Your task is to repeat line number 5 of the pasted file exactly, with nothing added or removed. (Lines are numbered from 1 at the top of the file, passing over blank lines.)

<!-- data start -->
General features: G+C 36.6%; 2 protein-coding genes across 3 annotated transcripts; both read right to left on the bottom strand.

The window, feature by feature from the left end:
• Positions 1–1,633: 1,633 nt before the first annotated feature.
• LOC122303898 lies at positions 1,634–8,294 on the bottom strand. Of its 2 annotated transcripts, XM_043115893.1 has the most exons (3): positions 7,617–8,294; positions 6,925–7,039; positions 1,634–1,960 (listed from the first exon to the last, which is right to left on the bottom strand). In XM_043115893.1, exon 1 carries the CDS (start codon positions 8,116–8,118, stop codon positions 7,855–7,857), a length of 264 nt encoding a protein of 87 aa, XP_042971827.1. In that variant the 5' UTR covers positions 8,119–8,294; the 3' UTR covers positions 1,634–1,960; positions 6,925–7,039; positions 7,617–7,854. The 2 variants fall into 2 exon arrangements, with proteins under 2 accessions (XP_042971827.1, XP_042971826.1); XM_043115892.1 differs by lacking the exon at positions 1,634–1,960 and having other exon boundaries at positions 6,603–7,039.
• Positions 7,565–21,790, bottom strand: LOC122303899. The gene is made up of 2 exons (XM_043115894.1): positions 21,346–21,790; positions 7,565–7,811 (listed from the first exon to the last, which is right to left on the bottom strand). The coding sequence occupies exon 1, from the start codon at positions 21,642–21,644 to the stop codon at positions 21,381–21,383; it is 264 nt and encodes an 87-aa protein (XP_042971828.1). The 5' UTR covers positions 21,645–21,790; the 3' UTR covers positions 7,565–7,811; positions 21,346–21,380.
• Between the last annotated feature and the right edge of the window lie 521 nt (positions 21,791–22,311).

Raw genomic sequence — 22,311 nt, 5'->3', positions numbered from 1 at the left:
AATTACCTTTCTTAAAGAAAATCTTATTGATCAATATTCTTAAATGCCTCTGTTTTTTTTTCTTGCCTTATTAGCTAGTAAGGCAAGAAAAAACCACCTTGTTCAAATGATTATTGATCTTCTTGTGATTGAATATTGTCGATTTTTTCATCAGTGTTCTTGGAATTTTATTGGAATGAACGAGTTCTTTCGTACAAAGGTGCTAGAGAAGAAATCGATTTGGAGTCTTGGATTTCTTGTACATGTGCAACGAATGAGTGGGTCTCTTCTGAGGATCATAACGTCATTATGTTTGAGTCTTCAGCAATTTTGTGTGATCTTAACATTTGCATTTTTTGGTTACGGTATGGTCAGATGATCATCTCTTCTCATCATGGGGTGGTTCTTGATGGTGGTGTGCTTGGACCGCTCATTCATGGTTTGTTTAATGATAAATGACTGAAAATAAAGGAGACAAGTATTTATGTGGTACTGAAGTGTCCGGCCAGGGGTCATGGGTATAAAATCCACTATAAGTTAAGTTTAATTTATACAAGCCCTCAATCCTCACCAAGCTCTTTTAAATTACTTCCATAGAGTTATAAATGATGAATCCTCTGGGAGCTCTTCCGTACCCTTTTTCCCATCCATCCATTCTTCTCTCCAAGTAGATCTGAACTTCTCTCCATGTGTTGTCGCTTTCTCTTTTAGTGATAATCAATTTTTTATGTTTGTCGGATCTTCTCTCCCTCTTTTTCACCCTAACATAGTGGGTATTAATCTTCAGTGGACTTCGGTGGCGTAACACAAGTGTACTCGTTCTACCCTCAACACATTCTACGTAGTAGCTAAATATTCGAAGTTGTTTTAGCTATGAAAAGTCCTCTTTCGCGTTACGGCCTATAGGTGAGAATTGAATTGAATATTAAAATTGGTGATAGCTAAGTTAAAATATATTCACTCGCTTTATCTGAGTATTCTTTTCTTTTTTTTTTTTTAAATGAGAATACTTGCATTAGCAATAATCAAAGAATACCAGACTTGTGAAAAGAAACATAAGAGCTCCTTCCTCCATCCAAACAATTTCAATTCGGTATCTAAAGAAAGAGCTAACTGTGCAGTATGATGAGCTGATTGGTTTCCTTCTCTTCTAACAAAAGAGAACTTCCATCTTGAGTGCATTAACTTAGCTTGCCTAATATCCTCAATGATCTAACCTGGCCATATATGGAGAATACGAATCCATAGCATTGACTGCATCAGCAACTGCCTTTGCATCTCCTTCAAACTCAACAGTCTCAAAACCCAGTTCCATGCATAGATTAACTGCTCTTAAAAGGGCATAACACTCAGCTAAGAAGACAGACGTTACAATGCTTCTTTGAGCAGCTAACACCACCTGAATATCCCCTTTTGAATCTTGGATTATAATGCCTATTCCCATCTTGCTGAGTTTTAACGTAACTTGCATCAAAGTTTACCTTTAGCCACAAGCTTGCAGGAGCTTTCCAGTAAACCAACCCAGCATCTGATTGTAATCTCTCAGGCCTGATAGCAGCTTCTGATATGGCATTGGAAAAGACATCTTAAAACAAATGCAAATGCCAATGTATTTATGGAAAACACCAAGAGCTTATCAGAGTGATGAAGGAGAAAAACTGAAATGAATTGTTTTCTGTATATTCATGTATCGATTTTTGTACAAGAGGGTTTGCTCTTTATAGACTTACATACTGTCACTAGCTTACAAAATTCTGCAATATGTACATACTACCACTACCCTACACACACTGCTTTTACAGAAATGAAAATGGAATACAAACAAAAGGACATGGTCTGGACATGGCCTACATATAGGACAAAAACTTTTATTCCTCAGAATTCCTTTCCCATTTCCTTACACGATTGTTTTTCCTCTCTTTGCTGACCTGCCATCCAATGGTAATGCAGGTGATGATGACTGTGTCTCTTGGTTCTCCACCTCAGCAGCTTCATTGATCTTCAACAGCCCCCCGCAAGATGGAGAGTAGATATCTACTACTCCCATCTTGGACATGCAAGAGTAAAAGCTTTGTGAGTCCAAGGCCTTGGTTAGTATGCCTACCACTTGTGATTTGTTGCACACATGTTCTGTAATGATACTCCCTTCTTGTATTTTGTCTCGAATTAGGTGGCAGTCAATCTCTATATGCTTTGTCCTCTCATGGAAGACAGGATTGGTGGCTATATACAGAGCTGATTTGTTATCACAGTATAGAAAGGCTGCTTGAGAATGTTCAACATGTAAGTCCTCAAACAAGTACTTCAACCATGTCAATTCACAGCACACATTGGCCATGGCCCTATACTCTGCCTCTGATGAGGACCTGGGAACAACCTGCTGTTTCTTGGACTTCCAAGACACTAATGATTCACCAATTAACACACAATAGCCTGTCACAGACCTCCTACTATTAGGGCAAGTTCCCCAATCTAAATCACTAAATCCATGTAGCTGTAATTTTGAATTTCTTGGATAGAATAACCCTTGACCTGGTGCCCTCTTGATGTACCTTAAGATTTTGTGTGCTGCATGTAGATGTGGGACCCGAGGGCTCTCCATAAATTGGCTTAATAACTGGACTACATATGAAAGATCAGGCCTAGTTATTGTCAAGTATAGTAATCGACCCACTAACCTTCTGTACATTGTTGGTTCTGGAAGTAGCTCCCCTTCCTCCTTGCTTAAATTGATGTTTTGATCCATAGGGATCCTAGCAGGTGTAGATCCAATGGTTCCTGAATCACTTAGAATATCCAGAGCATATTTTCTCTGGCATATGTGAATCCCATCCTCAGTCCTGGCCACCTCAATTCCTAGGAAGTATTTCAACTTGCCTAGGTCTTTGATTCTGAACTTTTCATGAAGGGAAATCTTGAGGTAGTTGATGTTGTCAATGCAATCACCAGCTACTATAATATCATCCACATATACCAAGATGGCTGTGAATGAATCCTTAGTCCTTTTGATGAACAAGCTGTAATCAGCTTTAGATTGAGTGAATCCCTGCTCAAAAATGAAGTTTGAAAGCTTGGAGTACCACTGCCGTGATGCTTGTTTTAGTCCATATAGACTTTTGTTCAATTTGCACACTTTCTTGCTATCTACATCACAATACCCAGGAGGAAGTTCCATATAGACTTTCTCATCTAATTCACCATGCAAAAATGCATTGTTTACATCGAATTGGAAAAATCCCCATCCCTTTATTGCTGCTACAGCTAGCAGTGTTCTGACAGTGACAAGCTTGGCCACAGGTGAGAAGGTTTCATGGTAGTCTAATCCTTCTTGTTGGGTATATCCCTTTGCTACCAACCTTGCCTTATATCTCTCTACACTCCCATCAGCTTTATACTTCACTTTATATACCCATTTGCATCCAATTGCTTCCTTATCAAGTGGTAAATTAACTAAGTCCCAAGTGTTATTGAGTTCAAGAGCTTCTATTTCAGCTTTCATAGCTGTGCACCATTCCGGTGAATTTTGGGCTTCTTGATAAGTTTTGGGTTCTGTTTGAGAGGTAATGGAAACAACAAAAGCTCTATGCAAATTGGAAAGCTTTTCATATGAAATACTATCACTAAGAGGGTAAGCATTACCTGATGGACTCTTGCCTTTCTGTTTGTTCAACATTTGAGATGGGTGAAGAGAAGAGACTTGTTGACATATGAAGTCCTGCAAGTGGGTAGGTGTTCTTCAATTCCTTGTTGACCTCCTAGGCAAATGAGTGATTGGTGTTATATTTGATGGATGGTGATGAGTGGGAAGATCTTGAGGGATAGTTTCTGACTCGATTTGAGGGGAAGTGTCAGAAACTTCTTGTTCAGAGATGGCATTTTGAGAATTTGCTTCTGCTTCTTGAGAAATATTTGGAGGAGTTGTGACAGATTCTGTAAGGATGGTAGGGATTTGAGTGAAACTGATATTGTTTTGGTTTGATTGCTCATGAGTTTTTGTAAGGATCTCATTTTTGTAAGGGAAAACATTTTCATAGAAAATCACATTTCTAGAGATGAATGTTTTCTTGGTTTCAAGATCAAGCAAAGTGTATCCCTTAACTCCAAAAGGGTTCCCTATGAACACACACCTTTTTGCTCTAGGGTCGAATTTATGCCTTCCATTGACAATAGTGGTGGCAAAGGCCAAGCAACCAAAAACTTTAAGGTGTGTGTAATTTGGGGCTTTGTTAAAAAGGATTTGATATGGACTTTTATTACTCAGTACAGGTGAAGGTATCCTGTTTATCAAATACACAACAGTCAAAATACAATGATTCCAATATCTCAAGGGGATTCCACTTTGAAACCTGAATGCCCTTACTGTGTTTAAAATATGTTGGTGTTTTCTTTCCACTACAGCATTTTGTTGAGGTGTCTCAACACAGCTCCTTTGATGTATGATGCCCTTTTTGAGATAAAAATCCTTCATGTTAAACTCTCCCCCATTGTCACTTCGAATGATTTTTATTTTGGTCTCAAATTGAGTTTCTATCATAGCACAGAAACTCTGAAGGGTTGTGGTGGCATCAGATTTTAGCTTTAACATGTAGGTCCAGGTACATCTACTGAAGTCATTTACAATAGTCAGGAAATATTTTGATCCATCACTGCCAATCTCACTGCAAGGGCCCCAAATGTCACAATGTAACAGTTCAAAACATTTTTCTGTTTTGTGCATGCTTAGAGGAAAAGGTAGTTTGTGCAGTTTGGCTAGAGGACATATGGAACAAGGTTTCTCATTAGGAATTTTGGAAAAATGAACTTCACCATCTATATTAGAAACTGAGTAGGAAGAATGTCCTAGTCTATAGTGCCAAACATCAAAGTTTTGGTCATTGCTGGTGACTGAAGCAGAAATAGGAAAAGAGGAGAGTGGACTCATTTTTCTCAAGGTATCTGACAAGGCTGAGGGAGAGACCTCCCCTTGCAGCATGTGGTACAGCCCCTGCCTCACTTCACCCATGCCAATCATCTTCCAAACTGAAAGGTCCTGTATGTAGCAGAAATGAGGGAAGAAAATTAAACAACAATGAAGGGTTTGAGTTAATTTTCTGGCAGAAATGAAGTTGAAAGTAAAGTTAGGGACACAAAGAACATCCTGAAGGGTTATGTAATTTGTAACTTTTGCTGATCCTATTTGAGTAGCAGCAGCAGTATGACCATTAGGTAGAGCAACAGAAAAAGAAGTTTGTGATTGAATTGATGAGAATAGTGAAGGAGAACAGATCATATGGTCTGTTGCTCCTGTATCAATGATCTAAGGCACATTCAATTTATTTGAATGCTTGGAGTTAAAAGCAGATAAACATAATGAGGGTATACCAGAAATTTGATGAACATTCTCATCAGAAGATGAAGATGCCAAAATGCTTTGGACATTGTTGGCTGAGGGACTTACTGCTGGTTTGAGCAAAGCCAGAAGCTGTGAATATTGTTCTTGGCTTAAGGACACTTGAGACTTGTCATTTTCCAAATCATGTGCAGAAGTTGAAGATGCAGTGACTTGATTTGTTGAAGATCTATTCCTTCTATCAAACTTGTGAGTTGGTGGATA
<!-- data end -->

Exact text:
• Positions 7,565–21,790, bottom strand: LOC122303899. The gene is made up of 2 exons (XM_043115894.1): positions 21,346–21,790; positions 7,565–7,811 (listed from the first exon to the last, which is right to left on the bottom strand). The coding sequence occupies exon 1, from the start codon at positions 21,642–21,644 to the stop codon at positions 21,381–21,383; it is 264 nt and encodes an 87-aa protein (XP_042971828.1). The 5' UTR covers positions 21,645–21,790; the 3' UTR covers positions 7,565–7,811; positions 21,346–21,380.